Image courtesy of Utah Olympic Park

I don’t know if Utahns fully appreciate what the Olympics left behind, such as the Utah Olympic Park.

It’s only 20 minutes from the mouth of Parley’s Canyon, 40 from downtown Salt Lake City. One of the park’s centerpieces is the bobsled/luge/skeleton track.

There are only two officially-recognized tracks—bobsled, luge and skeleton—in the United States. One is in Lake Placid, NY and the second in Park City’s Utah Olympic Park. The Park City track is, in fact, considered one of the best in the world.

This winter, the park will be offering Olympic-type experiences to the public. This will include skeleton, a head-first ride on a sled about the size of a large serving tray.

Simple, right. Lay down, eyes forward, arms in and feet up . . . then enjoy the ride.

Well, it’s something like that. A number of years back, the park opened the track to members of the media willing to try. I did.

After a brief introduction to the sport, and a word or two on how the sled works, it was time to ride. Instructions on sendoff were simple: “Don’t move. Don’t steer.’’

The sled was placed at the women’s bobsled start. Acceleration was instant. What you think you can do and what you can actually do are worlds apart. You think you can lift your head and look down the track, but you can’t. It’s all you can do to keep the chin guard on the helmet from scraping on the ice.

G-forces push your whole body down and even though you think your head is up, the occasional scraping sound of the chin guard on the ice tells you differently. Funny what runs through your mind at that point. It’s a even blend of fear and excitement. The feeling of speed is incredible. The uncertainly is paralyzing.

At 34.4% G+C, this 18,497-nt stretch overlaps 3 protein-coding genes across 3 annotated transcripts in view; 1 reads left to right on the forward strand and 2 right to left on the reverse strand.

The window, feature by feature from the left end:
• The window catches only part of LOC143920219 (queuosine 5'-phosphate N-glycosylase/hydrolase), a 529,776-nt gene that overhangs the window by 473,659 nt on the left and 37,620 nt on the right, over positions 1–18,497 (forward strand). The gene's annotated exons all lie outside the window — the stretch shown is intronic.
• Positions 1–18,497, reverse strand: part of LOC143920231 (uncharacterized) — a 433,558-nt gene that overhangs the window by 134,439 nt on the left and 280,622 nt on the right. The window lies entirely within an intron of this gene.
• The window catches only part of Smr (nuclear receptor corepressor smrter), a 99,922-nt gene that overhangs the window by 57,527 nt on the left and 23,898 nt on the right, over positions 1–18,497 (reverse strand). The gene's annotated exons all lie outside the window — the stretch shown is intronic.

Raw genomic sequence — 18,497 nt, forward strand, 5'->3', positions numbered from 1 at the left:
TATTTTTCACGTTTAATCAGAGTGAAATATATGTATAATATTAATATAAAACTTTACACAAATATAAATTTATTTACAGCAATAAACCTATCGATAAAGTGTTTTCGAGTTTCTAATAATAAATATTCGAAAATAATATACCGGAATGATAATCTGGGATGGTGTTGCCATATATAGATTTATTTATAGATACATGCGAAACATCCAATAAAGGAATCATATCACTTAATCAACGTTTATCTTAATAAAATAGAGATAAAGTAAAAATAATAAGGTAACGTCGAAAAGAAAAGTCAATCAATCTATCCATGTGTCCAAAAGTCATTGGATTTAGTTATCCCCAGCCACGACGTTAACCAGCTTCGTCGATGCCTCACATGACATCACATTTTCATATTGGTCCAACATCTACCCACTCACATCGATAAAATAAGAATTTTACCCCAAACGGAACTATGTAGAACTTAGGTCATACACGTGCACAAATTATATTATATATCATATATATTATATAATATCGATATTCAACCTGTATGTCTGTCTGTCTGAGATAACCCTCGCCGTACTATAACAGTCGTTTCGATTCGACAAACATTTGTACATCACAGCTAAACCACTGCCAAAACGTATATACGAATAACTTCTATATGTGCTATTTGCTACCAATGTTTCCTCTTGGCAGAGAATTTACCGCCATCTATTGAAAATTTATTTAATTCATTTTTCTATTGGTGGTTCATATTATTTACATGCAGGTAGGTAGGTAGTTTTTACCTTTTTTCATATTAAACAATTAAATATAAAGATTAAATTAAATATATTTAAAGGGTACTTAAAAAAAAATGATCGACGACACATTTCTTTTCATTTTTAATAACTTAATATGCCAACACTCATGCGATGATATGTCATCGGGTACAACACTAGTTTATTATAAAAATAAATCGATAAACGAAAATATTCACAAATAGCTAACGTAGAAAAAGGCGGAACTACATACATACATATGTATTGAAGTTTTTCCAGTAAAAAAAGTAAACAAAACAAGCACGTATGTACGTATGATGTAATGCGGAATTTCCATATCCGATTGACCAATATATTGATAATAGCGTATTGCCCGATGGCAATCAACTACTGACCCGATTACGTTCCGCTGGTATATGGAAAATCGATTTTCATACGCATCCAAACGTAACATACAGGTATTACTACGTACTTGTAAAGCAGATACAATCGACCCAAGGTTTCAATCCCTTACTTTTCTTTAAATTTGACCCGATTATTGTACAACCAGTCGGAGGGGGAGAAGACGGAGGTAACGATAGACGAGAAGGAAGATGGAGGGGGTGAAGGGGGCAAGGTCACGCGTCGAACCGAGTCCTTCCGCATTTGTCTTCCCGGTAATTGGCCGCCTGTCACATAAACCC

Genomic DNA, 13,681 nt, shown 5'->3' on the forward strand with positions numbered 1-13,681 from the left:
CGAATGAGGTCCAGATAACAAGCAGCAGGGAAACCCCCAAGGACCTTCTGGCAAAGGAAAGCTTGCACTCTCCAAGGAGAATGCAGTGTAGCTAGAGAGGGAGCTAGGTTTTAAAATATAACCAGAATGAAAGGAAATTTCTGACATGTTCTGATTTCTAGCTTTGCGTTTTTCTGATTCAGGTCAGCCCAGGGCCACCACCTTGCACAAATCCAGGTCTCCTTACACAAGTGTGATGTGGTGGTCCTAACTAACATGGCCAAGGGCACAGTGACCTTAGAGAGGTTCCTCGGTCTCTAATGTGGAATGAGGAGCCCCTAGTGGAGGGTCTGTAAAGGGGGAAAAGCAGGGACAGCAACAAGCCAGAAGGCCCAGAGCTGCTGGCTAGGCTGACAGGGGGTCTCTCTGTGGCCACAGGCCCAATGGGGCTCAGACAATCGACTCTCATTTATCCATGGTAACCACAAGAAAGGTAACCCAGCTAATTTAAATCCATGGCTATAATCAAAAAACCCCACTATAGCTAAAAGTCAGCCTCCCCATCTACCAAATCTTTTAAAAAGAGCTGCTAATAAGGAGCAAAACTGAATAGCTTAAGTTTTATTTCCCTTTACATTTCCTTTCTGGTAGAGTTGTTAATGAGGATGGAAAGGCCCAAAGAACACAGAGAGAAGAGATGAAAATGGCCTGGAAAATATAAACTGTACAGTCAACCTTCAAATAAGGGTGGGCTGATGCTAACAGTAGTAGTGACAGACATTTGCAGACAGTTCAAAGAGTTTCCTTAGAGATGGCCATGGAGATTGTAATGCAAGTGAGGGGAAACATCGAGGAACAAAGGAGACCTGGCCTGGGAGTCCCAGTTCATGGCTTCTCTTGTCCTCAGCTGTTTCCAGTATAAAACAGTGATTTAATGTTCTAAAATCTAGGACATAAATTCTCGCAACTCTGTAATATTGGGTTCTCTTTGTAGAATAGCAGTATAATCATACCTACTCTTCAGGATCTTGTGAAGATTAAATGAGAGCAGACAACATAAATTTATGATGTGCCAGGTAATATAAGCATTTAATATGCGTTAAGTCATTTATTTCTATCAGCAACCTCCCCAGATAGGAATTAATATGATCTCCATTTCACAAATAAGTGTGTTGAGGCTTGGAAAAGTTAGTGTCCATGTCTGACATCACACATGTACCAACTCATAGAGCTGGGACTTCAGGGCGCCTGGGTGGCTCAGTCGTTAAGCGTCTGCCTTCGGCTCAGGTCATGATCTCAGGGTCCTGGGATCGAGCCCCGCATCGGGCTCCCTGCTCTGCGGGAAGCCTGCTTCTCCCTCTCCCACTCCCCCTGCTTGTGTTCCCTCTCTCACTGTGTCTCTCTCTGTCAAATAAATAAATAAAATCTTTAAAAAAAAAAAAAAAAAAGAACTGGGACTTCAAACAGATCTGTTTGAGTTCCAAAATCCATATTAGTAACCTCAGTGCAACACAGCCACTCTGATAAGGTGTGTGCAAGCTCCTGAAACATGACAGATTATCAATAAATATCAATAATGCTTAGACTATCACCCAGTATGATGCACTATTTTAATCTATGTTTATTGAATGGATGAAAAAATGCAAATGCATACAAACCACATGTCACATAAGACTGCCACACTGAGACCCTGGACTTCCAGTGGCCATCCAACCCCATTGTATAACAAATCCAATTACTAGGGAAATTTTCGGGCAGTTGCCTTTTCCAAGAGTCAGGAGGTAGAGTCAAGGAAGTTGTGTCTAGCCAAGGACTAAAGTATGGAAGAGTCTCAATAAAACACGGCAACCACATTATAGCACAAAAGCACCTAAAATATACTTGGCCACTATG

If you do as instructed, the ride is fast and smooth. A companion tried to steer and hit the side of the track a couple of times and left with very sore ribs.

The ride has been modified since. The start for onetime riders is down the track a little for safety reasons. That’s not the case for more serious riders.

The “Rocket Skeleton Ride” is a onetime ride that starts four turns from the finish. Riders must be 14 or older, have no serious physical challenges, such as chronic neck problems or back or kidney problems. Speeds will reach 50 miles per hour. Cost is $50. Reservations can be made now.

For the more serious riders, there are the skeleton camps. The full program involves training four to five days a week; the part-time program is two to three days a week; and the club program is one day a week. Those registering will meet with coaches and select training days, which are Tuesdays through Saturdays. Cost is $1,795 (equipment included) for the full program, $1,395 (equipment provided) for the part-time program and $600 (equipment provided) for the club program. The fees are less those those providing their own equipment.

Sessions began Dec. 1 and run through March 16. Advanced reservations are recommended. To register visit

This is definitely something to put on the “bucket list.’’ And, best of all, it’s right here in our own back yard.


Sled: Steel construction
Runners: Two
Weight: 43 Kilograms men, 35 women
Shoes: Must have spikes on soles
Helmet: Hard plastic with chin guard and visor
Brake: None
Bumpers: There for protection only
Handles: Used only for starting